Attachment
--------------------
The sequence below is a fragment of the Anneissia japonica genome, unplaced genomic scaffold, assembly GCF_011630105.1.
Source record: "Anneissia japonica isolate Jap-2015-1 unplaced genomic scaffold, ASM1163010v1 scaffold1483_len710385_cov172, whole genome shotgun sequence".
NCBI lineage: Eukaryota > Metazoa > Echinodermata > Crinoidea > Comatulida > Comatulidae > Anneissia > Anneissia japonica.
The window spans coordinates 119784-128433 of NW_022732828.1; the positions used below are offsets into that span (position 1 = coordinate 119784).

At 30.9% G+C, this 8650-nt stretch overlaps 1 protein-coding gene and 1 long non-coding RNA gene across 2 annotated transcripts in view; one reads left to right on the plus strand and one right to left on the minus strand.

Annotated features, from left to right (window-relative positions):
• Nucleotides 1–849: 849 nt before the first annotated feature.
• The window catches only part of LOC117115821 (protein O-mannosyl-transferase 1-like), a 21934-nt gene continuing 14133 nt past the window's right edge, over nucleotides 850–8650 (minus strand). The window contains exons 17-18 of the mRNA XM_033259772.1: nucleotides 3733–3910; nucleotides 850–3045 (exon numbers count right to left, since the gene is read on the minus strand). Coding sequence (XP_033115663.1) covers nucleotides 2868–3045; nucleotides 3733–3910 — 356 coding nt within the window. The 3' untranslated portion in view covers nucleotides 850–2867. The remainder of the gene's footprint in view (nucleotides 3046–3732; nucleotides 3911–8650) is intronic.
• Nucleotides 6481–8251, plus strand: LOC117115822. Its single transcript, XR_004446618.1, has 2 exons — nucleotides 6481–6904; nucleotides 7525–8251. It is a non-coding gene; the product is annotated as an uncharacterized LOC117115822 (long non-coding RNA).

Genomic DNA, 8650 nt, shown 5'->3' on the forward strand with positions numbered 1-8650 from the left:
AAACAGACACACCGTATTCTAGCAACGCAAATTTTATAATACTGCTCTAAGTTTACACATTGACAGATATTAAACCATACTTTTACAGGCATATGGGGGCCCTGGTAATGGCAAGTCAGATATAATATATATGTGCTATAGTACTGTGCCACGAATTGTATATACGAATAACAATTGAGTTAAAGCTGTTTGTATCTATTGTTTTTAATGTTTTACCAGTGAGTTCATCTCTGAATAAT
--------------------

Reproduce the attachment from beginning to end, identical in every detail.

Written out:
The sequence below is a fragment of the Anneissia japonica genome, unplaced genomic scaffold, assembly GCF_011630105.1.
Source record: "Anneissia japonica isolate Jap-2015-1 unplaced genomic scaffold, ASM1163010v1 scaffold1483_len710385_cov172, whole genome shotgun sequence".
NCBI lineage: Eukaryota > Metazoa > Echinodermata > Crinoidea > Comatulida > Comatulidae > Anneissia > Anneissia japonica.
The window spans coordinates 119784-128433 of NW_022732828.1; the positions used below are offsets into that span (position 1 = coordinate 119784).

At 30.9% G+C, this 8650-nt stretch overlaps 1 protein-coding gene and 1 long non-coding RNA gene across 2 annotated transcripts in view; one reads left to right on the plus strand and one right to left on the minus strand.

Annotated features, from left to right (window-relative positions):
• Nucleotides 1–849: 849 nt before the first annotated feature.
• The window catches only part of LOC117115821 (protein O-mannosyl-transferase 1-like), a 21934-nt gene continuing 14133 nt past the window's right edge, over nucleotides 850–8650 (minus strand). The window contains exons 17-18 of the mRNA XM_033259772.1: nucleotides 3733–3910; nucleotides 850–3045 (exon numbers count right to left, since the gene is read on the minus strand). Coding sequence (XP_033115663.1) covers nucleotides 2868–3045; nucleotides 3733–3910 — 356 coding nt within the window. The 3' untranslated portion in view covers nucleotides 850–2867. The remainder of the gene's footprint in view (nucleotides 3046–3732; nucleotides 3911–8650) is intronic.
• Nucleotides 6481–8251, plus strand: LOC117115822. Its single transcript, XR_004446618.1, has 2 exons — nucleotides 6481–6904; nucleotides 7525–8251. It is a non-coding gene; the product is annotated as an uncharacterized LOC117115822 (long non-coding RNA).

Genomic DNA, 8650 nt, shown 5'->3' on the forward strand with positions numbered 1-8650 from the left:
AAACAGACACACCGTATTCTAGCAACGCAAATTTTATAATACTGCTCTAAGTTTACACATTGACAGATATTAAACCATACTTTTACAGGCATATGGGGGCCCTGGTAATGGCAAGTCAGATATAATATATATGTGCTATAGTACTGTGCCACGAATTGTATATACGAATAACAATTGAGTTAAAGCTGTTTGTATCTATTGTTTTTAATGTTTTACCAGTGAGTTCATCTCTGAATAAT